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Former Tory PM Heath would be questioned over rape allegations if he were alive

Former British prime minister Edward Heath at the 1984 Tory Party Conference in Brighton
By Rod Minchin, Claire Hayhurst and Scott D'Arcy, Press Association

Former Conservative prime minister Sir Edward Heath would be questioned over allegations that he raped and indecently assaulted boys as young as 10 were he alive today, a controversial police report has said.

A Wiltshire Police investigation, called Operation Conifer, concluded that seven of the claims would have been sufficiently credible to justify questioning Sir Edward, who was prime minister between 1970 and 1974, under caution.

The report does not address the question of Sir Edward's guilt or innocence because the remit of the two-year £1.5 million inquiry was to see whether there was enough evidence to interview the former MP for Bexley, who died at home in Salisbury in July 2005, aged 89.

Friends of Sir Edward branded the report "profoundly unsatisfactory" and said a "cloud of suspicion" hangs over him.

While Lord Macdonald QC, a former director of public prosecutions, accused police of "covering their backs" at the expense of a man who can no longer defend himself.

The 100-page "summary closure report" details 42 allegations made against Sir Edward and categorises them as:

:: Seven alleged victims whose accounts would warrant interviewing him under caution

:: Nineteen cases where Sir Edward would not have been interviewed under caution because of the extent of undermining evidence

:: Ten cases of third-party disclosures

:: Three cases of mistaken identity

:: Three complaints made anonymously.

Sir Edward was the most high-profile political figure to be linked to child sex abuse allegations that swept across Westminster.

A raft of politicians from across the spectrum have been accused of abusing children, including Liberal Democrat Sir Cyril Smith and Labour peer and former MP Lord Janner.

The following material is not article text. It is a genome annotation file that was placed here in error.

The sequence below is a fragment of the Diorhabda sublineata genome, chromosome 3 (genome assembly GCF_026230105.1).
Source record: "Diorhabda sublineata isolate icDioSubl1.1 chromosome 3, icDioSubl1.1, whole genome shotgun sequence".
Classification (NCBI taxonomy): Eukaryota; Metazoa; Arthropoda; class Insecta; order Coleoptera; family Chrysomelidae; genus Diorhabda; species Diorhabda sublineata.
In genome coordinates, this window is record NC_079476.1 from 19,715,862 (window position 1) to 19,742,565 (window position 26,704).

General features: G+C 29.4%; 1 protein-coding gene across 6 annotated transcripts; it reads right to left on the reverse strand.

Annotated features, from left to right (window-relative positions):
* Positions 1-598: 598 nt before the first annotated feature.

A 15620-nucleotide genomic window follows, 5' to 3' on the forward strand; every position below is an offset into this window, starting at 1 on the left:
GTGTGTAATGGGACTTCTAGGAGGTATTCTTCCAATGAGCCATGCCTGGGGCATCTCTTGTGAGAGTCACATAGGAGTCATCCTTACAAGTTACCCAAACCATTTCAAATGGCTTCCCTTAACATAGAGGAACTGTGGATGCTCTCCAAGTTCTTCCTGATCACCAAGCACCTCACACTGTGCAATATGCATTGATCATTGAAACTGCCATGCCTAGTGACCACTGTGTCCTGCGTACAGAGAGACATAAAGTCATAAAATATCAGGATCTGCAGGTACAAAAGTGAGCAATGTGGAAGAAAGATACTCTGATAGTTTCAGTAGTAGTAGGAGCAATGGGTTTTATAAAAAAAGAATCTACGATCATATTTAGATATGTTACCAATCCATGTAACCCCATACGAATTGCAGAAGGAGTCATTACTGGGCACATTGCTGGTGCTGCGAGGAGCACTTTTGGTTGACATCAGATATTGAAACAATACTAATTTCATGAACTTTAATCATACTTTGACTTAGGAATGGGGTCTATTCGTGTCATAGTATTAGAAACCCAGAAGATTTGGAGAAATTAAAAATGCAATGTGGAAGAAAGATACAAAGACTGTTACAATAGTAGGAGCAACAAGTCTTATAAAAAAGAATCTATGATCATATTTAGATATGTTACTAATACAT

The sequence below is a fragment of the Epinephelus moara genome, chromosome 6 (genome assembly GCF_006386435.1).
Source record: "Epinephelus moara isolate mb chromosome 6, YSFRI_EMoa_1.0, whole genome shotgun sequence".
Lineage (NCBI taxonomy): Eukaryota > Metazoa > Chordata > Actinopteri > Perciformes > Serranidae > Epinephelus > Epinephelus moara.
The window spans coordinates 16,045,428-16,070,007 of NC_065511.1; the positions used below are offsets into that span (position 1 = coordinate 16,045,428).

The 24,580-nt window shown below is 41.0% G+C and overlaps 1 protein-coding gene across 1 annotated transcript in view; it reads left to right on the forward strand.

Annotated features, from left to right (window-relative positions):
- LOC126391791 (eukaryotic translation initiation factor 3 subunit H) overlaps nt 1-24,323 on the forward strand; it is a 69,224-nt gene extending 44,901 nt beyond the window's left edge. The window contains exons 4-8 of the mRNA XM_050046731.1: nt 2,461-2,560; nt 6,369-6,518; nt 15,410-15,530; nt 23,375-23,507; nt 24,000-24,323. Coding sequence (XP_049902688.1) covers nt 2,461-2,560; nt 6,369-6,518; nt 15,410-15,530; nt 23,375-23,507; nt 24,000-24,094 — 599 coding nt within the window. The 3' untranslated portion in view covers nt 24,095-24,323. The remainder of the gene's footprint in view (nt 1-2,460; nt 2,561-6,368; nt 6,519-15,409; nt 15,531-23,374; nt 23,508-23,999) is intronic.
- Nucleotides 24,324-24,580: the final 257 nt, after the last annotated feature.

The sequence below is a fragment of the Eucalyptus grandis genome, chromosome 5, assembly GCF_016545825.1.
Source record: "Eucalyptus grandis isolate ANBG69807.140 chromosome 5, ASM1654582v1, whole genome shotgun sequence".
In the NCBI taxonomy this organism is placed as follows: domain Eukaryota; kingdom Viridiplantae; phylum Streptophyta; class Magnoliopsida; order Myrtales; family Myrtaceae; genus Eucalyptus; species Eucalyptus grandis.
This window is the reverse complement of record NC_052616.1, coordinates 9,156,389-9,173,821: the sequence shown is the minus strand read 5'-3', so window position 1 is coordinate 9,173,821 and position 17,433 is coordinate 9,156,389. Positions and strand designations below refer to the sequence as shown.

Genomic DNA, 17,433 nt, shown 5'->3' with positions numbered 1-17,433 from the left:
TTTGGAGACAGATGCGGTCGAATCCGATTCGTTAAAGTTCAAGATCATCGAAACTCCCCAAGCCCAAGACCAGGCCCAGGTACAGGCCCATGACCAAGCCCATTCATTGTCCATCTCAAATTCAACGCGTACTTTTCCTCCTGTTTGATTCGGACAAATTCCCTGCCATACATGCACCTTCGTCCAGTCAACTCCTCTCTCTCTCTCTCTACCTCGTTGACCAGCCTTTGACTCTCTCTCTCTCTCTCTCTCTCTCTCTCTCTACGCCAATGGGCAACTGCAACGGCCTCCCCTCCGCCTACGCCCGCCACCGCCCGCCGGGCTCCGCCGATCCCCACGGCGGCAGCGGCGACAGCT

The report reveals that most of the alleged victims were boys aged 11 to 15 and the allegations date from 1961, when Sir Edward was in the Macmillan government, to 1992, when he was in his 70s.

None of the allegations for which Sir Edward would have been questioned relate to when he was prime minister.

But two of the alleged offences covered the period when Sir Edward was in Downing Street, although they did not meet the formal interview threshold.

Operation Conifer was launched in 2015 after Sir Edward was named as a suspect in an investigation into historical child sex abuse. Police have not found any evidence to suggest "opportunities were missed" to investigate him while alive.

The inquiry has proven controversial ever since it began when a senior police officer made a television appeal outside Sir Edward's former stately home, Arundells, urging potential victims to come forward.

Last year, the probe found no evidence that a prosecution against brothel-keeper Myra Ling-Ling Forde was dropped because of threats to allege publicly that Sir Edward had been involved in sexual offences.

Wiltshire Chief Constable Mike Veale defended launching Operation Conifer but he said he did not believe there was a need for a judge-led review of the allegations.

"There have been many views expressed as to whether the police should investigate alleged offences committed by a deceased suspect," he said.

"I believe this was the right moral, ethical and professional thing to do, but I appreciate that every case needs to be judged on its own merits.